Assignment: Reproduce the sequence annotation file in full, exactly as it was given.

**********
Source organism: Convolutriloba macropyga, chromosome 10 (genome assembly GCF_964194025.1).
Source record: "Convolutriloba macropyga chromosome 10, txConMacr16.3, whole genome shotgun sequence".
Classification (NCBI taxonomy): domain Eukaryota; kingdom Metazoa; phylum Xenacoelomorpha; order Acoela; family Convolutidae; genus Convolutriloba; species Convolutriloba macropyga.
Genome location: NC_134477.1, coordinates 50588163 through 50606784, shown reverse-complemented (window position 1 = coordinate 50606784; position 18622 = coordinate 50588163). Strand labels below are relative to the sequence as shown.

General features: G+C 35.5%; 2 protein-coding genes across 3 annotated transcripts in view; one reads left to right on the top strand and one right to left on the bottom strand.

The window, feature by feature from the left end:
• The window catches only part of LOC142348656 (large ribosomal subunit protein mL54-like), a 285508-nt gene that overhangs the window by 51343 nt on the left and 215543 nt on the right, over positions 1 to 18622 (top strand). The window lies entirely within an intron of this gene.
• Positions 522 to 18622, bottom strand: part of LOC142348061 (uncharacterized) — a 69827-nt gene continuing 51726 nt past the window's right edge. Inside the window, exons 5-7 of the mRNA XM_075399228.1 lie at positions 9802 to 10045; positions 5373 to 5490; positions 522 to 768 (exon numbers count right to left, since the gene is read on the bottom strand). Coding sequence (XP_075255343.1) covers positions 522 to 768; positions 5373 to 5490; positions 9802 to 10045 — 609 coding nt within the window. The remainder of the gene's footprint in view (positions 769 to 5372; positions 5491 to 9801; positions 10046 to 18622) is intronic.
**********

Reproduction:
Source organism: Convolutriloba macropyga, chromosome 10 (genome assembly GCF_964194025.1).
Source record: "Convolutriloba macropyga chromosome 10, txConMacr16.3, whole genome shotgun sequence".
Classification (NCBI taxonomy): domain Eukaryota; kingdom Metazoa; phylum Xenacoelomorpha; order Acoela; family Convolutidae; genus Convolutriloba; species Convolutriloba macropyga.
Genome location: NC_134477.1, coordinates 50588163 through 50606784, shown reverse-complemented (window position 1 = coordinate 50606784; position 18622 = coordinate 50588163). Strand labels below are relative to the sequence as shown.

General features: G+C 35.5%; 2 protein-coding genes across 3 annotated transcripts in view; one reads left to right on the top strand and one right to left on the bottom strand.

The window, feature by feature from the left end:
• The window catches only part of LOC142348656 (large ribosomal subunit protein mL54-like), a 285508-nt gene that overhangs the window by 51343 nt on the left and 215543 nt on the right, over positions 1 to 18622 (top strand). The window lies entirely within an intron of this gene.
• Positions 522 to 18622, bottom strand: part of LOC142348061 (uncharacterized) — a 69827-nt gene continuing 51726 nt past the window's right edge. Inside the window, exons 5-7 of the mRNA XM_075399228.1 lie at positions 9802 to 10045; positions 5373 to 5490; positions 522 to 768 (exon numbers count right to left, since the gene is read on the bottom strand). Coding sequence (XP_075255343.1) covers positions 522 to 768; positions 5373 to 5490; positions 9802 to 10045 — 609 coding nt within the window. The remainder of the gene's footprint in view (positions 769 to 5372; positions 5491 to 9801; positions 10046 to 18622) is intronic.